An iodine deficiency will cause goitre, an enlargement of the thyroid gland in an attempt to increase hormone production from a limited amount of iodine. So taking iodine will increase thyroid hormone production and the production of H2O2, but if selenium is deficient the thyroidal cells will suffer oxidative damage. Supplementing selenium if iodine (thus thyroid hormone) is deficient allows constant conversion/degradation of existing thyroid hormone to its active form. An iodine deficiency causes depletion of the thyroid gland, leading to a worsening of the hypothyroidism.


A quick look at Selenium and viruses?

Selenium has a powerful ability to support immune function, especially with regard to viral and bacterial infection. It has been shown repeatedly that serum selenium levels are linked directly to immune system function, including CD4 T lymphocyte count.

Apart from its proven benefit in preventing and treating cancer, the most astonishing benefit of selenium is its ability to interfere with the replication of the HIV virus, thus preventing the progression to AIDS.

Many viruses have a long life inside the body, including the herpes simplex virus, cytomegalovirus, varicella zoster virus, and Epstein-Barr virus. These viruses do not usually cause progressive diseases that worsen over time, but are held in check by a protective immune response. However, disease outbreaks can occur when the immune system is depressed, which may be seen in intermittent herpes simplex infections and in the shingles suffered by the elderly who had chickenpox as children.

The decline in serum selenium levels that accompanies viral or bacterial infection results in some degree of immune system depression. However some pathogens, including certain retroviruses, effectively elude the immune system’s defence mechanisms and can continue to replicate indefinitely. Of particular significance are those viruses such as Coxsackievirus B3, Hepatitis C virus, and HIV-1 which encode glutathione peroxidase and, therefore, continue to deplete their hosts’ selenium.

This depletion of the selenium stores reduces the body’s ability to produce the CD4 T lymphocytes which require this compound, allowing opportunistic infections to thrive, further depressing serum selenium levels which allows high replication rates for HIV. Also depleted are the amino acids glutamine (vital for the health of the lining of the gut), tryptophan (building block for serotonin in the brain) and cysteine (main component of glutathione, high amounts available in unpasteurised whey protein).

Once this process has begun it accelerates; because AIDS defining infections increase selenium depletion, and because HIV itself encodes selenium and glutathione. A positive feedback loop that allows Kaposi’s sarcoma, tuberculosis, typhoid, syphilis, pneumonia, and various other AIDS-related diseases to flourish.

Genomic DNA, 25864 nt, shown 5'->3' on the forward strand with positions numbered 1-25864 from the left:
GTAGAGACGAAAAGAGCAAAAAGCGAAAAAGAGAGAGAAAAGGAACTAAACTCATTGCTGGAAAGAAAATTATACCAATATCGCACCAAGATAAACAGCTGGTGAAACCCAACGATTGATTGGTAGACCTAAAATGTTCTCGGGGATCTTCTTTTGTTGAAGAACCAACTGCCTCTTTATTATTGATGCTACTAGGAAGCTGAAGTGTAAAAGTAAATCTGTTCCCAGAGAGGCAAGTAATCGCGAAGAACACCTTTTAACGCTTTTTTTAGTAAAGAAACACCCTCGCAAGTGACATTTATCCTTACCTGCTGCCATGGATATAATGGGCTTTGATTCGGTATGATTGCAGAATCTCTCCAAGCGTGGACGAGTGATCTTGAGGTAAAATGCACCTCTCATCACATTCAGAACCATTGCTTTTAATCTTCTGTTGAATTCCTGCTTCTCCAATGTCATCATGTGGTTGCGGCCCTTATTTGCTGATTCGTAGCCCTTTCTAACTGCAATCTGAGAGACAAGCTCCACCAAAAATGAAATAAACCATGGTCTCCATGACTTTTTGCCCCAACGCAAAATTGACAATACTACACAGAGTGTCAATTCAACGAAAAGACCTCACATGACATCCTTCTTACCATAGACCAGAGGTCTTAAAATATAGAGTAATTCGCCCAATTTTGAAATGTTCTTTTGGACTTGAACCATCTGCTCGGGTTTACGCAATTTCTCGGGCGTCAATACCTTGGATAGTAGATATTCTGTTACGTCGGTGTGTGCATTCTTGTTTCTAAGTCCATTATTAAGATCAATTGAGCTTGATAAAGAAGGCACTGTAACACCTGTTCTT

Adequate body selenium levels are shown to prevent the slide from HIV infection to AIDS. In fact, this link is so strong it was used as the method to determine soil selenium levels across the African continent. Senegal has been blessed by an ancient geographical history which has left the land selenium rich. Prostitution flourishes in the capital city Dakar, which attracts visitors from the Arab world, yet this nation has extremely low rates of AIDS, despite a liberal attitude to sex. It also has low rates of cancer.

A link between elevated mortality from AIDS and depressed environmental selenium has been confirmed in the continental United States. Selenium concentrations in US soils had been established on the basis of this element’s level in local alfalfa; it has been shown that an inverse relationship exists between local selenium levels and the death rates from AIDS. This relationship was particularly obvious amongst African Americans, apparently because they tended to be less mobile and more likely to eat locally grown foods.

If you combine your selenium supplement with adequate bodily levels of Vitamin D, you will have a simple and very powerful way to support your immune system. Vitamin D is actually a vital steroid hormone, generated by the skin in response to sunlight. Tanning is a healthy response to sunlight exposure; daily exposure of around half an hour in full sun for a large skin surface will generate adequate Vitamin D (you cannot get too much Vitamin D from the sun, but you don’t want to burn your skin). Remember that it takes around 24 hours for the newly formed Vitamin D to be absorbed, so don’t soap it out of your skin.

Be sure to include the selenium rich foods such as Brazil nuts, tuna, mackerel, brewers yeast and crab in your diet; if the soil is rich enough, beef, lamb, eggs, poultry and garlic will have useful amounts. 

And get a good selenium supplement...

References: 
1. Elson M Haas; Staying Healthy with Nutrition 1992 
2. USDA Nutrient Database 
3. National Health & Medical Research Council; Nutrient Reference Values for Australia and New Zealand 
4. Harold D Foster; What really causes AIDS 2002 
5. Donald W Miller; Iodine for Health 2006 
6. Guy E Abraham; The Safe and Effective Implementation of Orthoiodosupplementation In Medical Practice 
7. Brownstein; Iodine, why you need it, why you can’t live without it 
8. Sam Burcher; Selenium conquers AIDS 2004 
9. The distribution of selenium and mortality owing to acquired immune deficiency syndrome in the continental United States; Biological trace element research 1997 
10. Henry Osiecki; The nutrient bible 2002